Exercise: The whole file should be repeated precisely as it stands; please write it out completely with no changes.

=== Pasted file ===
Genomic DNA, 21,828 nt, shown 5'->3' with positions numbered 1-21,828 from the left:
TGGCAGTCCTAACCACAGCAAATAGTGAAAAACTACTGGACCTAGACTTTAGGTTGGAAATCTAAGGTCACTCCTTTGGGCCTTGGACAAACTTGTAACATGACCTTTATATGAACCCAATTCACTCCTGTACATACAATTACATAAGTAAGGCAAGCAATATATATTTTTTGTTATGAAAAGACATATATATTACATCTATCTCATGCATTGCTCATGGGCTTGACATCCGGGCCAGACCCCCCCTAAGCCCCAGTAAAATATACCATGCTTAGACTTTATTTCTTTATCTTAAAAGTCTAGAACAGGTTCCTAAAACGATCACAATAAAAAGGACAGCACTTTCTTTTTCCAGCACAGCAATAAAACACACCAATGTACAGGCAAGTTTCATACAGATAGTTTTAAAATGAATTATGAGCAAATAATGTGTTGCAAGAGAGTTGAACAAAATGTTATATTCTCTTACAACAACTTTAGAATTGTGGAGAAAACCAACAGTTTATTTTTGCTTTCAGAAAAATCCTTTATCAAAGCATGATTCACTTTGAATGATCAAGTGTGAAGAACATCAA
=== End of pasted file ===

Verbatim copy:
Genomic DNA, 21,828 nt, shown 5'->3' with positions numbered 1-21,828 from the left:
TGGCAGTCCTAACCACAGCAAATAGTGAAAAACTACTGGACCTAGACTTTAGGTTGGAAATCTAAGGTCACTCCTTTGGGCCTTGGACAAACTTGTAACATGACCTTTATATGAACCCAATTCACTCCTGTACATACAATTACATAAGTAAGGCAAGCAATATATATTTTTTGTTATGAAAAGACATATATATTACATCTATCTCATGCATTGCTCATGGGCTTGACATCCGGGCCAGACCCCCCCTAAGCCCCAGTAAAATATACCATGCTTAGACTTTATTTCTTTATCTTAAAAGTCTAGAACAGGTTCCTAAAACGATCACAATAAAAAGGACAGCACTTTCTTTTTCCAGCACAGCAATAAAACACACCAATGTACAGGCAAGTTTCATACAGATAGTTTTAAAATGAATTATGAGCAAATAATGTGTTGCAAGAGAGTTGAACAAAATGTTATATTCTCTTACAACAACTTTAGAATTGTGGAGAAAACCAACAGTTTATTTTTGCTTTCAGAAAAATCCTTTATCAAAGCATGATTCACTTTGAATGATCAAGTGTGAAGAACATCAA